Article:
Just released transcripts from 2008 show that the U. S. Federal Reserve misjudged the extent of the looming financial crisis that was unfolding, as we feared. In 2007, we began to express serious reservations about whether the Fed knew what it was doing. That theme continued on these pages in a series of postings under the Fed category over the ensuing years of the worst recession since the Great Depression. We offered a glimpse of what was ahead in November of 2008.
There will be many casualties before the full extent of the great unfolding 21st century credit debacle is over. There have already been a few CEOs who are taking a very well paid early retirement. More will follow. Some companies will not survive. The stock market will continue to experience unsettling jolts, like its more than 600 point drop this week. But, unfortunately, it will be the ordinary consumer —not the central bankers or the treasury luminaries or the credit agency raters or the boardroom directors who permitted this fiasco and were blind to its early signs— who will suffer most from the turmoil and setbacks that lie ahead.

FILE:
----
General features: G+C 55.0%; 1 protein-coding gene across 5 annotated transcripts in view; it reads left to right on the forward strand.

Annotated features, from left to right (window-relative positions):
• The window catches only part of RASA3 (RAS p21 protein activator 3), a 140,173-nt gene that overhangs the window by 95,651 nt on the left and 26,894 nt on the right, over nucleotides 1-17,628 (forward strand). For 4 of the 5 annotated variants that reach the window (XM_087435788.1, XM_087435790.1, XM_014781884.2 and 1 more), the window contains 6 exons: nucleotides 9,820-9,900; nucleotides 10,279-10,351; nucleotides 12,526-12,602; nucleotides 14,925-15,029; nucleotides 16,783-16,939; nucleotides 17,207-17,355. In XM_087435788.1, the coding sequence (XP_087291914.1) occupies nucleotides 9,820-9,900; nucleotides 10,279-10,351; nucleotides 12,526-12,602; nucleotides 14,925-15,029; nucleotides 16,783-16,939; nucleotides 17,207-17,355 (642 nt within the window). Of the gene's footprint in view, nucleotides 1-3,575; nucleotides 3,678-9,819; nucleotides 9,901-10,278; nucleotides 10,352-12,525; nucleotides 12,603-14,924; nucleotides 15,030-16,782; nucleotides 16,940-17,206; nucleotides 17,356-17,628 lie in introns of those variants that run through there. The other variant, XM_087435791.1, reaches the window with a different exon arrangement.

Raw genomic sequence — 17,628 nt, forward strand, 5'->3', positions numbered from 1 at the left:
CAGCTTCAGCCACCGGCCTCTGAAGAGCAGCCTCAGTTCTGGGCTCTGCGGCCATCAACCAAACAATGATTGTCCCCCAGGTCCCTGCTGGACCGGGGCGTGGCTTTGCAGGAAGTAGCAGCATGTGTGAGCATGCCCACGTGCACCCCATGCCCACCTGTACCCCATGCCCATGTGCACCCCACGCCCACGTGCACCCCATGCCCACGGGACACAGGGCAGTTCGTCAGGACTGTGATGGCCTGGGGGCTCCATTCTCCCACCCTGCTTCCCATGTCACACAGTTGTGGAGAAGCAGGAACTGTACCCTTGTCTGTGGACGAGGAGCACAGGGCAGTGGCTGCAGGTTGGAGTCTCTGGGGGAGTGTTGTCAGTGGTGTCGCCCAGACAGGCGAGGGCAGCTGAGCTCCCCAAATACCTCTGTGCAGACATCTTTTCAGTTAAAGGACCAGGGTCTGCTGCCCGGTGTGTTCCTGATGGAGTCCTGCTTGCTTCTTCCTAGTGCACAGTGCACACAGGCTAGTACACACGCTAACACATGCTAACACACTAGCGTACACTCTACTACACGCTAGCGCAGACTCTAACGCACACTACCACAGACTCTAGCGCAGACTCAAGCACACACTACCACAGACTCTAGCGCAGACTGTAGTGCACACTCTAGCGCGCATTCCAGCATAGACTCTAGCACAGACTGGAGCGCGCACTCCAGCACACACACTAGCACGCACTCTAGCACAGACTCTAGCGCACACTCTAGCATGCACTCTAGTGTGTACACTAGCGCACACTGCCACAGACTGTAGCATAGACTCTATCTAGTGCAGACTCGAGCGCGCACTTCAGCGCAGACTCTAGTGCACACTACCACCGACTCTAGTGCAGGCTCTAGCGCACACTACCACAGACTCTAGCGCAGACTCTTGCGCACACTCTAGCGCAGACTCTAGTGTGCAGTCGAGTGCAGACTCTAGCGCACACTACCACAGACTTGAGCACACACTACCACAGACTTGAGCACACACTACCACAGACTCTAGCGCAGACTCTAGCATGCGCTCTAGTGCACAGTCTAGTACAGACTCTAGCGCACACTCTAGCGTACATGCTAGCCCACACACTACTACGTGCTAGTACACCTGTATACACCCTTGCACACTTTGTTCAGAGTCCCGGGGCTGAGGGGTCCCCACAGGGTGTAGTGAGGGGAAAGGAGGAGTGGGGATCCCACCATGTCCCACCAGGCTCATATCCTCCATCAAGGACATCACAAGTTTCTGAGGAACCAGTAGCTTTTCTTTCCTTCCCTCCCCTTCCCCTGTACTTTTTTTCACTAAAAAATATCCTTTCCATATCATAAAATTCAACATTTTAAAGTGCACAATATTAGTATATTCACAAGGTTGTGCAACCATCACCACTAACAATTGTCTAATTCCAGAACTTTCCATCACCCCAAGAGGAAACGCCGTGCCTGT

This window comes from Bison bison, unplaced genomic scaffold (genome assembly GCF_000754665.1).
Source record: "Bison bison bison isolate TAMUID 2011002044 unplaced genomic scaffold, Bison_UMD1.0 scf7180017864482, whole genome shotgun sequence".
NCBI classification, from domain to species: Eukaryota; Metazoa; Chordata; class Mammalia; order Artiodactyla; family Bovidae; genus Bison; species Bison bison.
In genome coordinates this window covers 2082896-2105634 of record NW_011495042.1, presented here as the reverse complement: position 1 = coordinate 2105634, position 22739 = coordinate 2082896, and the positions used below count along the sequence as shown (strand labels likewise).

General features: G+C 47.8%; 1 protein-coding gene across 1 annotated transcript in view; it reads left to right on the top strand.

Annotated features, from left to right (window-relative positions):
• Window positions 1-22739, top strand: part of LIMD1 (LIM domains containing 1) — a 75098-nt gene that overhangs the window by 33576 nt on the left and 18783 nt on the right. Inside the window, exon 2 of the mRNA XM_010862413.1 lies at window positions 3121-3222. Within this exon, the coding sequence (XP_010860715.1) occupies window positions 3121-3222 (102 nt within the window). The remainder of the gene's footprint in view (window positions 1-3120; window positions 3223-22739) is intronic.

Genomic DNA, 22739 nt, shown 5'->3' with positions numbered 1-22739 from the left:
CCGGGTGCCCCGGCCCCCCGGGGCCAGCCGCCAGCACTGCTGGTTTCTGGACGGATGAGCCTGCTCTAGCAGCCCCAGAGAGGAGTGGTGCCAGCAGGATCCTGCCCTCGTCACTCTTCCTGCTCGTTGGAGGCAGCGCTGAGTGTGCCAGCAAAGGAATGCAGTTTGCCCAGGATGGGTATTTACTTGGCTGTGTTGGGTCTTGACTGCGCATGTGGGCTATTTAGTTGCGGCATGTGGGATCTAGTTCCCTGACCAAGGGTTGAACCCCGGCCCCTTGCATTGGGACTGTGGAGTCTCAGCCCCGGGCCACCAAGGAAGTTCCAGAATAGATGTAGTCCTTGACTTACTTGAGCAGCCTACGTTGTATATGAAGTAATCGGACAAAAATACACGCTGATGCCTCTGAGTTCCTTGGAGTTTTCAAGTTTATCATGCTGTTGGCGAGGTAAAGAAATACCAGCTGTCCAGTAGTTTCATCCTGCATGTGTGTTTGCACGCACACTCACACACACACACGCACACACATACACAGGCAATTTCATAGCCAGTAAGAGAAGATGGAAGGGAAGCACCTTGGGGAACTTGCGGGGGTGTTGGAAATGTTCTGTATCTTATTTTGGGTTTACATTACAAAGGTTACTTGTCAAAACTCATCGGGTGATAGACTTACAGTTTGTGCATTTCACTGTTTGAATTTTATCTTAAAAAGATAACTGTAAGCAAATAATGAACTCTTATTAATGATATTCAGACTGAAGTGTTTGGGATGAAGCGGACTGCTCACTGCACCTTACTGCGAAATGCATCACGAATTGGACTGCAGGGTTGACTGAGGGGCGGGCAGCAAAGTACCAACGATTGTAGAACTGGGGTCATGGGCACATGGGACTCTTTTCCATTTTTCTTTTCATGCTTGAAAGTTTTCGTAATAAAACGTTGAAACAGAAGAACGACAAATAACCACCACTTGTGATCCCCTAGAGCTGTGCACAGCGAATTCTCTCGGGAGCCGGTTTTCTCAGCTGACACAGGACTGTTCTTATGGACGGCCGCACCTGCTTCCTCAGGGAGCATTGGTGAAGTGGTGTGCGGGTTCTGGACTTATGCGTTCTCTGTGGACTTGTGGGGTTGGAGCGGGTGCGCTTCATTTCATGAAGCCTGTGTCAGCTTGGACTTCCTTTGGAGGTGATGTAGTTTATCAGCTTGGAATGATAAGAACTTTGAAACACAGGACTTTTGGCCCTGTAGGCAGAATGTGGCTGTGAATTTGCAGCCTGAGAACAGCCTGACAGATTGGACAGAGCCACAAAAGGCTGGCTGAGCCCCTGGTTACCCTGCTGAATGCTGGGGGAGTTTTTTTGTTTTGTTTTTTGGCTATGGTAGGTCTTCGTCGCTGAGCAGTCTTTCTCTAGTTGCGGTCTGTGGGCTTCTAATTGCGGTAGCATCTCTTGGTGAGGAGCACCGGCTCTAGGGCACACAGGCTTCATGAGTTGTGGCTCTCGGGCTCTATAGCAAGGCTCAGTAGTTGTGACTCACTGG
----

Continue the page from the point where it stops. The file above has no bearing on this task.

The transcripts also show that Timothy F. Geithner, then President of the New York Federal Reserve, was also viewing the world through rose-coloured glasses, rejecting any suggestion that the big banks, whose CEOs comprised his board of directors, were under-capitalized. We broke new ground in 2007 and 2008 in our analysis of the governance failures and weaknesses of the New York Fed. We were the first to bring these issues to public attention, and continue to view those failures as a major, and still much underreported, factor in the financial meltdown that shook the world.
Years later, these continue to be among the most popular postings at Finlay ON Governance. This coda, of sorts, on the great economic crisis of the 21st century prompts us to make some further observations about its cause and their continuing effects.